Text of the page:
These materials were originally presented at the Docomomo National Symposium in June, 2015.
S06_ADAPTIVE REUSE from Docomomo US/MN on Vimeo.
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TWELVE-STORY PROFESSIONAL PLAZA TOWER IN DETROIT
Ruth Mills, Quinn Evans Architects
This session presents the design history and adaptive use of the twelve-story Professional Plaza tower in Detroit (constructed 1964-66), one of the city’s most well-known mid-century buildings, which has a major presence along the city’s main commercial thoroughfare, Woodward Avenue. The building’s design was innovative for Detroit during this period, and takes its inspiration from local precedents by nationally significant architects like Mies van der Rohe’s Pavilion and Lafayette Towers and Minoru Yamasaki’s Michigan Consolidated Gas Building. After falling vacant, it was threatened with demolition in 2014. Instead, a local developer stepped in and is rehabilitating the building for mixed use retail and residential.
SAVING MODERNISM'S URBAN RENEWAL ERA
Adrian Scott Fine, LA Conservancy
During the 1950s-70s when city planning was largely synonymous with the concepts of clearance and redeveloping large-scale urban areas, preservation came onto the scene as a new voice. More often than not, this was in reaction against projects that employed the Modernist aesthetic of the day. Now, fifty-plus years later, the legacy of this era is being reexamined in the context of history, preservation, and Modernism.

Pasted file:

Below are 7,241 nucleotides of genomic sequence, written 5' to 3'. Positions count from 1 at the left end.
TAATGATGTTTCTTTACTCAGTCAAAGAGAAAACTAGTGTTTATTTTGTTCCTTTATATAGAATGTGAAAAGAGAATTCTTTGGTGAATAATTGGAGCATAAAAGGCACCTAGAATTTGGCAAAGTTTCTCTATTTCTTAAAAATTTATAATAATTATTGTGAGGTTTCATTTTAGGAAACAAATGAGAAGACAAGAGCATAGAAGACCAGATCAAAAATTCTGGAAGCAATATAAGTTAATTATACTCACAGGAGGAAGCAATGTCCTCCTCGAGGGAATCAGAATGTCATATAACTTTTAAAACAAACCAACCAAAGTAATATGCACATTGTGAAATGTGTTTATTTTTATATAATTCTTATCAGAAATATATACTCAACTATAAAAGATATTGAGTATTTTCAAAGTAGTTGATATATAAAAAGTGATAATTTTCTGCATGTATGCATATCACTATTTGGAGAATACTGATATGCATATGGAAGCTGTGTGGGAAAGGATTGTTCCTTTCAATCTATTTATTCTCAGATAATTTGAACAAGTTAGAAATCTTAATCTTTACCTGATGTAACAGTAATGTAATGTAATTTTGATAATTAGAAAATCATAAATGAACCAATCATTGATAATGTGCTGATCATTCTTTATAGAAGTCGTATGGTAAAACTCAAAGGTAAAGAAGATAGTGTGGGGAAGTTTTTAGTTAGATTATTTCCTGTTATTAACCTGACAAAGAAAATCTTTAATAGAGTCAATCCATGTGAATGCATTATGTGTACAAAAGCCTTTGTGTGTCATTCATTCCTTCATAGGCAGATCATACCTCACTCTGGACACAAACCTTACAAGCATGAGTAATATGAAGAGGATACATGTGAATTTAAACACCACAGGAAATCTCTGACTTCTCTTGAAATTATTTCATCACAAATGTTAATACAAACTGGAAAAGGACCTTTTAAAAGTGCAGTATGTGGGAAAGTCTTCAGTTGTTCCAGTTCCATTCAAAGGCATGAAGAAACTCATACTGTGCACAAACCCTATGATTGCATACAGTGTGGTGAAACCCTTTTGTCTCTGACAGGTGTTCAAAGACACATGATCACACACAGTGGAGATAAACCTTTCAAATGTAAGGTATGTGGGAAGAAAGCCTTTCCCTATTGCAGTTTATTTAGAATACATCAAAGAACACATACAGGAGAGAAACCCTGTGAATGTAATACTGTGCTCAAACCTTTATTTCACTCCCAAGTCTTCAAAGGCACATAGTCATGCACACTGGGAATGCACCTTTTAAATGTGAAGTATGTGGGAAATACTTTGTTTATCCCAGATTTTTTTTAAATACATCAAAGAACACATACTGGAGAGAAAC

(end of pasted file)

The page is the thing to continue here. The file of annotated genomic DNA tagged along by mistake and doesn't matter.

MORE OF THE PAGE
MARFA, JUDD AND MORE: PRESERVING A SMALL TEXAS TOWN FOR AN ALTERNATIVE FUTURE
Robert Meckfessel, DSGN
Since its founding in the 1880s, the small west Texas town of Marfa has been a center for ranching, tourism, film, and the military. In 1971, after years of decline, it began a comeback when artist Donald Judd renovated a number of abandoned buildings, blending his minimal aesthetic with their humble grittiness. Others followed and Marfa is now a center for the international art scene. Despite this new life, Marfa retains its original, desolate charm, serving ranchers and hipsters alike. This has largely happened because of an informal, unstated design ethic that has little to do with “traditional” preservation.